In the wake of the news of The Booksellers at Laurelwood’s closing in Memphis, I’ve been sad and somewhat in shock, along with many Memphians who care about books. My friends Corey and Cheryl Mesler, owners of Memphis’ oldest independent bookstore, Burke’s, are supporting the efforts to help save the largest indie shop in town. If that surprises you, you don’t understand the very special world of booksellers. They aren’t competitors; they are companions-in-arms in the war for the physical book. They are a special breed of people who understand the importance of the place these shops provide in our lives. (Here’s a fun Reader’s Digest piece with art and anecdotes about bookstores, including Burke’s. Scroll down to the fourth story.)
This morning I was reading an article in Vanity Fair about Heywood Hill, an 80-year-old bookstore in London. “Little Shop of Hoarders” is a fascinating look into a business that has survived eight decades and most recently the digital invasion. The owners’ creative approach to book selling includes creating private libraries for patrons, and “A Year in Books”—Heywood Hill’s program where subscribers receive a surprise package every month. The booksellers personally choose these titles for more than 700 customers, based on surveys asking for favorite books and authors and genres they don’t like (to avoid those).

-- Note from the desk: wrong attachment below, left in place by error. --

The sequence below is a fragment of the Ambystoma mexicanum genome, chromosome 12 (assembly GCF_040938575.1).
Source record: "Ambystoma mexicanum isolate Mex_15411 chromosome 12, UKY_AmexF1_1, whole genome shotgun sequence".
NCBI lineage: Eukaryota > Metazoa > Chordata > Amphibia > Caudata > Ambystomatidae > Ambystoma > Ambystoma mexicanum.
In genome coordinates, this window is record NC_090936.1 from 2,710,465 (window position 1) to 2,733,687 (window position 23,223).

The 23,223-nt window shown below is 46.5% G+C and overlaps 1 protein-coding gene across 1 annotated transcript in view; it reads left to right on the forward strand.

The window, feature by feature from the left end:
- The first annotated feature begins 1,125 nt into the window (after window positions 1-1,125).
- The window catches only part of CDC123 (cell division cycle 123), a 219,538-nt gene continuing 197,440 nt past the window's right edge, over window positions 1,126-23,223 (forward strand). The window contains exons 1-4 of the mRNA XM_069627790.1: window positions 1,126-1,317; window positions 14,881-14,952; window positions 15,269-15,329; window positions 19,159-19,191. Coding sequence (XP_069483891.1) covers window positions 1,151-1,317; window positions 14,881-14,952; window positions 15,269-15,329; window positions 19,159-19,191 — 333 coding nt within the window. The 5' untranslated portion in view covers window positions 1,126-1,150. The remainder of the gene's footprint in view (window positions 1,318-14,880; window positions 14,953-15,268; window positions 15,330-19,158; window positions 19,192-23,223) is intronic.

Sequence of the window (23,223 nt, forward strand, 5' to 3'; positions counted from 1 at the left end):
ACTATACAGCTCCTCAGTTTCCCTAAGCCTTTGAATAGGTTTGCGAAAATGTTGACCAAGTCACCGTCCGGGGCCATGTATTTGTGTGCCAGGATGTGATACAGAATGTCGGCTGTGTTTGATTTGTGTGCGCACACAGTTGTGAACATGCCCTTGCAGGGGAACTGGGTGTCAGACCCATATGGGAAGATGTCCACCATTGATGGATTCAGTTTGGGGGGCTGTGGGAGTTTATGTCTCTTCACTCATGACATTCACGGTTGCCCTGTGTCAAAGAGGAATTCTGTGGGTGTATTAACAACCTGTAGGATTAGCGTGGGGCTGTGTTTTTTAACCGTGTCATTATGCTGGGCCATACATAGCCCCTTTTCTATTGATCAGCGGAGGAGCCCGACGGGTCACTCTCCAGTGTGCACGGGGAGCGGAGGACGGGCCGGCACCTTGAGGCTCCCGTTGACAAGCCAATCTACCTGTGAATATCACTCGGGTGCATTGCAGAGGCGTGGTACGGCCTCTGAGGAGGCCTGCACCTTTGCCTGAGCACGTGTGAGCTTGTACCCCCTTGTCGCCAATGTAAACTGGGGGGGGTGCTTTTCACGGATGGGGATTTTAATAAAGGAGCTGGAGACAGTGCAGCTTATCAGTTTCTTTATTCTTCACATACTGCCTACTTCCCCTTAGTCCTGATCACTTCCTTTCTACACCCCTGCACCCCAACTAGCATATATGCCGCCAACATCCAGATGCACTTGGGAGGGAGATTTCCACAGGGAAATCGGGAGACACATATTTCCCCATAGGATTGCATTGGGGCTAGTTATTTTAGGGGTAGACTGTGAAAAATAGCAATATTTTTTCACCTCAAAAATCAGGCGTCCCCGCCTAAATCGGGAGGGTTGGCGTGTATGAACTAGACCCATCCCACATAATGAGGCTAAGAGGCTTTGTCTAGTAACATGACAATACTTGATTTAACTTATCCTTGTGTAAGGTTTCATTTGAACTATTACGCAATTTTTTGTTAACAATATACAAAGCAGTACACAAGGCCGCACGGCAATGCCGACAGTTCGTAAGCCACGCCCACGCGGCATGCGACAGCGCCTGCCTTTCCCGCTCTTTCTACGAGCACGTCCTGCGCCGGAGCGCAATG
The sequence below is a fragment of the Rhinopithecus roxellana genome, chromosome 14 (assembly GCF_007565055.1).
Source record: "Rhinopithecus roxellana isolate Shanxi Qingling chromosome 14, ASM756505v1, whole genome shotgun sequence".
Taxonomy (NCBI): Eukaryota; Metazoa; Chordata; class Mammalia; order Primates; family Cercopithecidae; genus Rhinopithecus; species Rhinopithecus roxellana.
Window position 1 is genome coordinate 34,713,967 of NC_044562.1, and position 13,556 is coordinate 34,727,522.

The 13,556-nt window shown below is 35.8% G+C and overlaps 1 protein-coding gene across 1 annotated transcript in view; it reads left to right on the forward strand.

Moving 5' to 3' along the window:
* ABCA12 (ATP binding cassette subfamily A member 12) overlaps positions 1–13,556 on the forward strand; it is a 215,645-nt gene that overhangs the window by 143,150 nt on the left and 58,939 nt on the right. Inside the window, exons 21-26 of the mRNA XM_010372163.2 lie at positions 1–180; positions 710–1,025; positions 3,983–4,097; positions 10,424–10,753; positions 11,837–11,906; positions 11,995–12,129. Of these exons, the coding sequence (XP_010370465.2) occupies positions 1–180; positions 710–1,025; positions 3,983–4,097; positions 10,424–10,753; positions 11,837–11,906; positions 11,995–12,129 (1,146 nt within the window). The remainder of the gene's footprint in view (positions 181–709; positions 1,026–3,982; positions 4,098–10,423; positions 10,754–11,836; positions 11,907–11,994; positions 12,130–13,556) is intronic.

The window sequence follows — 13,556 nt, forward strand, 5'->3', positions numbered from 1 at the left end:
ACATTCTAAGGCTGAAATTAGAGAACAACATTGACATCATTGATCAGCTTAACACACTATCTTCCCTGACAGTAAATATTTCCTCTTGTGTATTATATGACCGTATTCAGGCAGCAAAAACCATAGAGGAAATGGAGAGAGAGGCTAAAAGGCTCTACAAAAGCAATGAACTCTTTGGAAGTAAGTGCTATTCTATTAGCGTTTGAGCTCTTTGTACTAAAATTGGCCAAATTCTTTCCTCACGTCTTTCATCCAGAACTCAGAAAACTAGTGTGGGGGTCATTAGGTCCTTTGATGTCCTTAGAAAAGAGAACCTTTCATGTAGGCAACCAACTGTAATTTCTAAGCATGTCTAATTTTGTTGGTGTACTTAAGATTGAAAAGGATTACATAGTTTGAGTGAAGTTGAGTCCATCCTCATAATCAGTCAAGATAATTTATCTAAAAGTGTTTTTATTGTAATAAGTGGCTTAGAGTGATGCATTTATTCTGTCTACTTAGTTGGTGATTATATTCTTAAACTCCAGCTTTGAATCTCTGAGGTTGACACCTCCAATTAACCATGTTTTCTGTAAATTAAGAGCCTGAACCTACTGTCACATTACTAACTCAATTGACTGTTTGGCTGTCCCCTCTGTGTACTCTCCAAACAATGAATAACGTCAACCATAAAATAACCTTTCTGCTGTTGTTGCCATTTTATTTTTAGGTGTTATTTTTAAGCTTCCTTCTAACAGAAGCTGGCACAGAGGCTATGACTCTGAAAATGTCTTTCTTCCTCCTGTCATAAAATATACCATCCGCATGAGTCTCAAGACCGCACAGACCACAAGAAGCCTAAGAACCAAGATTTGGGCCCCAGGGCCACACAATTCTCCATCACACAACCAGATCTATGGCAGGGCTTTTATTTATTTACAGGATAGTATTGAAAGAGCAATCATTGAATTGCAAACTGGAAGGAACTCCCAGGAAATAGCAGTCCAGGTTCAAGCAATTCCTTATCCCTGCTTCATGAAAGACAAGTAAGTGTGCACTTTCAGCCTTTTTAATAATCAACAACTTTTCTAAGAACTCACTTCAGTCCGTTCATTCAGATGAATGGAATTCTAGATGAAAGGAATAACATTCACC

Early in the VF article, a title was mentioned that fascinated me: Time Was Soft There is a memoir by Jeremy Mercer, who worked and lived at the “Beatnik” bookstore Shakespeare and Company in Paris in the 1990s. It’s now on my 2017 “to read” list. I love the title, which calls up images of slowing down and browsing a cozy bookstore, surrounded by decades of stories and—at the good shops—knowledgeable booksellers ready to guide your journey. I hope that the good people who work at The Booksellers at Laurelwood will find a new home for their talents in the near future, as we all hold our breath, waiting for a hero to step up and start a new shop.